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Epidemiology and Population Health

DNA methylation variant, B-vitamins intake and longitudinal change in body mass index



Growing evidence has implicated DNA methylation (DNAm) in the regulation of body adiposity; a recent epigenome-wide association study (EWAS) identified a genetic variant determining DNAm at the SREBF1 gene that affected body mass index (BMI).


In the present study, we tested interactions between DNAm variant rs752579 and methylation metabolism-related B-vitamins (folate, vitamin B2, vitamin B6, and vitamin B12) on longitudinal change in BMI in the Women’s Health Initiative Memory Study (WHIMS).


A total of 5687 white women aged 65–79 from WHIMS with genotyping data on SNP rs752579 were included in the analysis. B-vitamins intakes were estimated by a self-report semi-quantitative food frequency questionnaire. BMI was measured at baseline and 6-year follow-up.


We found significant interactions between the SREBF1 rs752579 genotype and intake of food source B-vitamins on 6-year change in BMI (p interaction <0.01 for all). BMI changes (kg/m2) per DNAm-increasing (C) allele were −0.29, 0.06, and 0.11 within subgroups of increasing tertiles of food source folate intake; and the corresponding BMI changes (kg/m2) were −0.25, −0.01, and 0.15 for vitamin B2 intake; −0.17, −0.16, and 0.21 for vitamin B6 intake; and −0.12, −0.23, and 0.26 for vitamin B12 intake, respectively. Similar gene–diet interaction patterns were observed on the change in body weight.


Our data suggest that habitual intake of food source B-vitamins may modify the effect of DNAm-related variant on long-term adiposity change.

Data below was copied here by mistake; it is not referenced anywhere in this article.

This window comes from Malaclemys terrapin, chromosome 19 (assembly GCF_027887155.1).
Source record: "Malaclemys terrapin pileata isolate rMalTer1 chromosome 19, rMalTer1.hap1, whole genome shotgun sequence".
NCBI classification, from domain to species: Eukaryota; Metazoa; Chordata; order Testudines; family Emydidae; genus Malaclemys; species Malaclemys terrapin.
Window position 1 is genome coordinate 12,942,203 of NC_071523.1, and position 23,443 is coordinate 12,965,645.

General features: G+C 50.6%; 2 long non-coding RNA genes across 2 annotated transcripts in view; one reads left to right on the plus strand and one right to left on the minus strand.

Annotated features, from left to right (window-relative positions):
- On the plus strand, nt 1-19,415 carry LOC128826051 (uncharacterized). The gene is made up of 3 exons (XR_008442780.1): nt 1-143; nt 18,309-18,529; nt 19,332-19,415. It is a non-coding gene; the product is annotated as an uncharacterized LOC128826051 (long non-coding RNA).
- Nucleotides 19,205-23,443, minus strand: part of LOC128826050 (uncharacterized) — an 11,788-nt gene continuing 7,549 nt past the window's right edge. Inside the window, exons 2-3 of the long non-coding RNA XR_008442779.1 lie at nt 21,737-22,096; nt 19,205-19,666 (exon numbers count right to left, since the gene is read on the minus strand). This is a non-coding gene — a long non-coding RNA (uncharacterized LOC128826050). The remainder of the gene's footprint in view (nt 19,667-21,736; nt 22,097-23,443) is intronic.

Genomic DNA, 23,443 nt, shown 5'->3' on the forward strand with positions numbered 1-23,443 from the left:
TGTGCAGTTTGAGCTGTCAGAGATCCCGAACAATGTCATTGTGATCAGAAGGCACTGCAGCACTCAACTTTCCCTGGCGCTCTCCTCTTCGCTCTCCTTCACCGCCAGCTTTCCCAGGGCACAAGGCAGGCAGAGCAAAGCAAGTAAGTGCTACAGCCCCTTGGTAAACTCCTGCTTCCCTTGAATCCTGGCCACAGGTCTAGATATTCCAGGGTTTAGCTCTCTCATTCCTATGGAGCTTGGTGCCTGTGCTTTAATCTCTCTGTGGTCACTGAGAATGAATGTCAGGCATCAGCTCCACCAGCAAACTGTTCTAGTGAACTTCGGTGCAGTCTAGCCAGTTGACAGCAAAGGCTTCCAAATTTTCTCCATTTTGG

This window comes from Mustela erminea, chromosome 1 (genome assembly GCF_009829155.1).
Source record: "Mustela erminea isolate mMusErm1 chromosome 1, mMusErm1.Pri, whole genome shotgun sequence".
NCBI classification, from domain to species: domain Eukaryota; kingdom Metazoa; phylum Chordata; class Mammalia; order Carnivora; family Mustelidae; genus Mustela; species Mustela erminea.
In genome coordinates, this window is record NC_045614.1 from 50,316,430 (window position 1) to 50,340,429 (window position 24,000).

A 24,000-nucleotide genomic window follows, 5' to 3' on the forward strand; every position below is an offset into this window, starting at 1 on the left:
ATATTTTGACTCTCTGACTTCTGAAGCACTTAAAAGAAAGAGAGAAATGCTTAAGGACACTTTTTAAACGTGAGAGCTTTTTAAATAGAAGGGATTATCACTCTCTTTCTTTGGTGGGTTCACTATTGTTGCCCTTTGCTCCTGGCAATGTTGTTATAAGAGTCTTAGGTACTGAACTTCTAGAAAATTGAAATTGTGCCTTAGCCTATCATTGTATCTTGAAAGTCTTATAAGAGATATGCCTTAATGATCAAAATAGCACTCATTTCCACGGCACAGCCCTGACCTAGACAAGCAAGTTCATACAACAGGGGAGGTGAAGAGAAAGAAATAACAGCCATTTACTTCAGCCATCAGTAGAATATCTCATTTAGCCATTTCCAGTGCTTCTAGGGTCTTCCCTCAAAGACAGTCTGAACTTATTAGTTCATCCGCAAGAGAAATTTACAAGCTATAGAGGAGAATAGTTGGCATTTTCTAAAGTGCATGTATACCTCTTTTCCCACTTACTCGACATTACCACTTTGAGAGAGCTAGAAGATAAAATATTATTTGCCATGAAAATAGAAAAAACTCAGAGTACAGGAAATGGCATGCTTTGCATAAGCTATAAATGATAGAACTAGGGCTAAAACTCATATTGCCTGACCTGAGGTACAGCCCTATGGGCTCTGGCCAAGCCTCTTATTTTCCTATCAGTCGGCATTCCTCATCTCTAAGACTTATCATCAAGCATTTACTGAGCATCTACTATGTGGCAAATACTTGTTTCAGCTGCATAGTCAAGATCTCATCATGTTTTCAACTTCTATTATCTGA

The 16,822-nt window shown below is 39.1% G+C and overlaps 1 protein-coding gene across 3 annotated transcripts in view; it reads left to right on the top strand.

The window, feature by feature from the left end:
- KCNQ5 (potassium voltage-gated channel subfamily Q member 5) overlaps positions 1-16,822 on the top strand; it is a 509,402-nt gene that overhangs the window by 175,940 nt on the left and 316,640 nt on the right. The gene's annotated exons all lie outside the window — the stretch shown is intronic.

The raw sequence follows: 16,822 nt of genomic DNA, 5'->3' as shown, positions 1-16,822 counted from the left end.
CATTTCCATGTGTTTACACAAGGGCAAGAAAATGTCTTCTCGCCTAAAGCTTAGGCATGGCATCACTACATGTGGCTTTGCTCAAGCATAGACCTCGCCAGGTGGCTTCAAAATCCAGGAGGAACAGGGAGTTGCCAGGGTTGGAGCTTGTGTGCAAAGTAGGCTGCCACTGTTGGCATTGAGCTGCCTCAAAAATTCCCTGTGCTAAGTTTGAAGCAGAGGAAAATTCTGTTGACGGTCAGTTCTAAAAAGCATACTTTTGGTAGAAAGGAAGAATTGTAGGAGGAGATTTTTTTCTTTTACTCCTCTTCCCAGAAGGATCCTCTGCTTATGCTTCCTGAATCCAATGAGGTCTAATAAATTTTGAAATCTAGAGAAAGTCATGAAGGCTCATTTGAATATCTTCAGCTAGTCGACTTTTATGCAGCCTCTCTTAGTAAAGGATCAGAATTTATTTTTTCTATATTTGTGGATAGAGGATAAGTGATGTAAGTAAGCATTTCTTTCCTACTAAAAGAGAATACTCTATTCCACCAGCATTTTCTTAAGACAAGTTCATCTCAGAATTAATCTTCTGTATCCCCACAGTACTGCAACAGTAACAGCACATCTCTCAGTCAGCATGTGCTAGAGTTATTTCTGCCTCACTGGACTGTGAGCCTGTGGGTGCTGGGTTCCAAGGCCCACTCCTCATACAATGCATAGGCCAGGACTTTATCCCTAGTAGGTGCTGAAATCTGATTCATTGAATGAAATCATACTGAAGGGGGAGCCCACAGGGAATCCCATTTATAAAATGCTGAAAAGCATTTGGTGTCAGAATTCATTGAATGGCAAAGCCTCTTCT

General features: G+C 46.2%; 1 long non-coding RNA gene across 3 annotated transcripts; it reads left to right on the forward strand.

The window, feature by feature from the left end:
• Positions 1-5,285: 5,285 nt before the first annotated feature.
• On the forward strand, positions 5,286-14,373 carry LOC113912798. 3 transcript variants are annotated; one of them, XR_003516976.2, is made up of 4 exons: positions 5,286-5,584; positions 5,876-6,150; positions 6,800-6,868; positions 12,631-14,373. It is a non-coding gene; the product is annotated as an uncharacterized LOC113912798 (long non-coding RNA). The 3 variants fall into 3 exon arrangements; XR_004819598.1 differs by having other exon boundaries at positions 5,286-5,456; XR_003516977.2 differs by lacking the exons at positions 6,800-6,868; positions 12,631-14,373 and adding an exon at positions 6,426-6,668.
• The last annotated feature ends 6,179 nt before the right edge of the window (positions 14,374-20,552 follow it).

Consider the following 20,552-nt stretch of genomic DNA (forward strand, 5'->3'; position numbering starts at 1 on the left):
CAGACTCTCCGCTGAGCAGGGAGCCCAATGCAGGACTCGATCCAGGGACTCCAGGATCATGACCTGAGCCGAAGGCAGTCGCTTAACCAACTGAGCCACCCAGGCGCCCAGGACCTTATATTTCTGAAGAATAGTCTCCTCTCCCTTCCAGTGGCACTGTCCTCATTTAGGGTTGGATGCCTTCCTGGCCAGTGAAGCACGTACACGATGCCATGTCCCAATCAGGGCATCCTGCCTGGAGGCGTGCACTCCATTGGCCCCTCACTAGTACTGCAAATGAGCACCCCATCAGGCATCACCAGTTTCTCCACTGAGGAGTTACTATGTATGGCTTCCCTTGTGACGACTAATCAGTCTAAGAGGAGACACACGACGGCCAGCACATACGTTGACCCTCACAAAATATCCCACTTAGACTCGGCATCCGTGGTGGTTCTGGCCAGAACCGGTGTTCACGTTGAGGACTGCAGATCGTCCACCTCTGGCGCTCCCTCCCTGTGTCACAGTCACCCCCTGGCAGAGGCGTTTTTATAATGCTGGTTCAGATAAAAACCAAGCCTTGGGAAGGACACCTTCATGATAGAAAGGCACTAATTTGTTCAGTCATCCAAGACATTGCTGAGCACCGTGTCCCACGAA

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We appreciate all the participants in WHIMS for their continued cooperation.


The study was supported by grants from the National Heart, Lung, and Blood Institute (HL071981, HL034594, HL126024), the National Institute of Diabetes and Digestive and Kidney Diseases (DK115679, DK091718, DK100383, DK078616), the Boston Obesity Nutrition Research Center (DK46200), and United States—Israel Binational Science Foundation Grant 2011036. LQ was a recipient of the American Heart Association Scientist Development Award (0730094N).

Author contributions

XL and LQ conceived and designed the study. LQ acquired the data. XL performed data analyses and drafted the manuscript. DS, MZ, and TH provided statistical assistance. All authors contributed to the interpretation of the results and critical revision of the manuscript for important intellectual content and approved the final version of the manuscript. LQ is the guarantor and takes responsibility for the integrity of the data and the accuracy of the data analyses.

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Correspondence to Lu Qi.

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The authors declare that they have no conflict of interest.

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